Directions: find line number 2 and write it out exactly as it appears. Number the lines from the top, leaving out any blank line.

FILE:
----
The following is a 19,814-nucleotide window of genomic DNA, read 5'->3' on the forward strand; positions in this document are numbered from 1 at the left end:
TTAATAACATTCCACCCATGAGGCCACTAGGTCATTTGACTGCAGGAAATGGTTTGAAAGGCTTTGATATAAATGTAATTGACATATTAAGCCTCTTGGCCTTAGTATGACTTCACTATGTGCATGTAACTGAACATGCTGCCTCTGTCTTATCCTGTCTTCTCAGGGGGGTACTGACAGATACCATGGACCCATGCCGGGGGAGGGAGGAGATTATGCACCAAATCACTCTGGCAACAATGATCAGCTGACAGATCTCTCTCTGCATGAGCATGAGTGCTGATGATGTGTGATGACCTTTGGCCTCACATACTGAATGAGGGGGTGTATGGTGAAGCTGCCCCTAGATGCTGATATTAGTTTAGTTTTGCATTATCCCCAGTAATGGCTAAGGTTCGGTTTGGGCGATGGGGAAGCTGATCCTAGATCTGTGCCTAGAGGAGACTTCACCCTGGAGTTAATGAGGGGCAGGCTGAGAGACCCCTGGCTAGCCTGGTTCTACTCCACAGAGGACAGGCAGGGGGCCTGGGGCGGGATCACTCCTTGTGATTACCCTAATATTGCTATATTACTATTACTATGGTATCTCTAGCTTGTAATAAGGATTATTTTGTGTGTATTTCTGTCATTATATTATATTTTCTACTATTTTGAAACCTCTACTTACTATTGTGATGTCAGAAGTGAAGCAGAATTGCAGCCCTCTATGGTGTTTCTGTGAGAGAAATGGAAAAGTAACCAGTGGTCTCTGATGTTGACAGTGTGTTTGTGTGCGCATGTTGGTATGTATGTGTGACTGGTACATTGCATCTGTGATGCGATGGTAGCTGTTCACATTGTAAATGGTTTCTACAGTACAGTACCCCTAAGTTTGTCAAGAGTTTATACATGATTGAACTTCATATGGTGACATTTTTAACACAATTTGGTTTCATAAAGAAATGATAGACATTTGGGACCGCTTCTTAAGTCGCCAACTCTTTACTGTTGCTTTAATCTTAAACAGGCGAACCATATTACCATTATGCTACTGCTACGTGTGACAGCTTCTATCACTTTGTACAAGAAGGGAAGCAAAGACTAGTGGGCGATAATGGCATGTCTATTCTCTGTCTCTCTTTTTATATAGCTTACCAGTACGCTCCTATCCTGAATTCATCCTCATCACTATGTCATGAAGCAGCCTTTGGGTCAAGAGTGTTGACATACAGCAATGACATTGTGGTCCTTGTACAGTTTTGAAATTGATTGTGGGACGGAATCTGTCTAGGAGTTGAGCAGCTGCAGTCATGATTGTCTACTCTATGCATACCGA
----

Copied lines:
TTAATAACATTCCACCCATGAGGCCACTAGGTCATTTGACTGCAGGAAATGGTTTGAAAGGCTTTGATATAAATGTAATTGACATATTAAGCCTCTTGGCCTTAGTATGACTTCACTATGTGCATGTAACTGAACATGCTGCCTCTGTCTTATCCTGTCTTCTCAGGGGGGTACTGACAGATACCATGGACCCATGCCGGGGGAGGGAGGAGATTATGCACCAAATCACTCTGGCAACAATGATCAGCTGACAGATCTCTCTCTGCATGAGCATGAGTGCTGATGATGTGTGATGACCTTTGGCCTCACATACTGAATGAGGGGGTGTATGGTGAAGCTGCCCCTAGATGCTGATATTAGTTTAGTTTTGCATTATCCCCAGTAATGGCTAAGGTTCGGTTTGGGCGATGGGGAAGCTGATCCTAGATCTGTGCCTAGAGGAGACTTCACCCTGGAGTTAATGAGGGGCAGGCTGAGAGACCCCTGGCTAGCCTGGTTCTACTCCACAGAGGACAGGCAGGGGGCCTGGGGCGGGATCACTCCTTGTGATTACCCTAATATTGCTATATTACTATTACTATGGTATCTCTAGCTTGTAATAAGGATTATTTTGTGTGTATTTCTGTCATTATATTATATTTTCTACTATTTTGAAACCTCTACTTACTATTGTGATGTCAGAAGTGAAGCAGAATTGCAGCCCTCTATGGTGTTTCTGTGAGAGAAATGGAAAAGTAACCAGTGGTCTCTGATGTTGACAGTGTGTTTGTGTGCGCATGTTGGTATGTATGTGTGACTGGTACATTGCATCTGTGATGCGATGGTAGCTGTTCACATTGTAAATGGTTTCTACAGTACAGTACCCCTAAGTTTGTCAAGAGTTTATACATGATTGAACTTCATATGGTGACATTTTTAACACAATTTGGTTTCATAAAGAAATGATAGACATTTGGGACCGCTTCTTAAGTCGCCAACTCTTTACTGTTGCTTTAATCTTAAACAGGCGAACCATATTACCATTATGCTACTGCTACGTGTGACAGCTTCTATCACTTTGTACAAGAAGGGAAGCAAAGACTAGTGGGCGATAATGGCATGTCTATTCTCTGTCTCTCTTTTTATATAGCTTACCAGTACGCTCCTATCCTGAATTCATCCTCATCACTATGTCATGAAGCAGCCTTTGGGTCAAGAGTGTTGACATACAGCAATGACATTGTGGTCCTTGTACAGTTTTGAAATTGATTGTGGGACGGAATCTGTCTAGGAGTTGAGCAGCTGCAGTCATGATTGTCTACTCTATGCATACCGA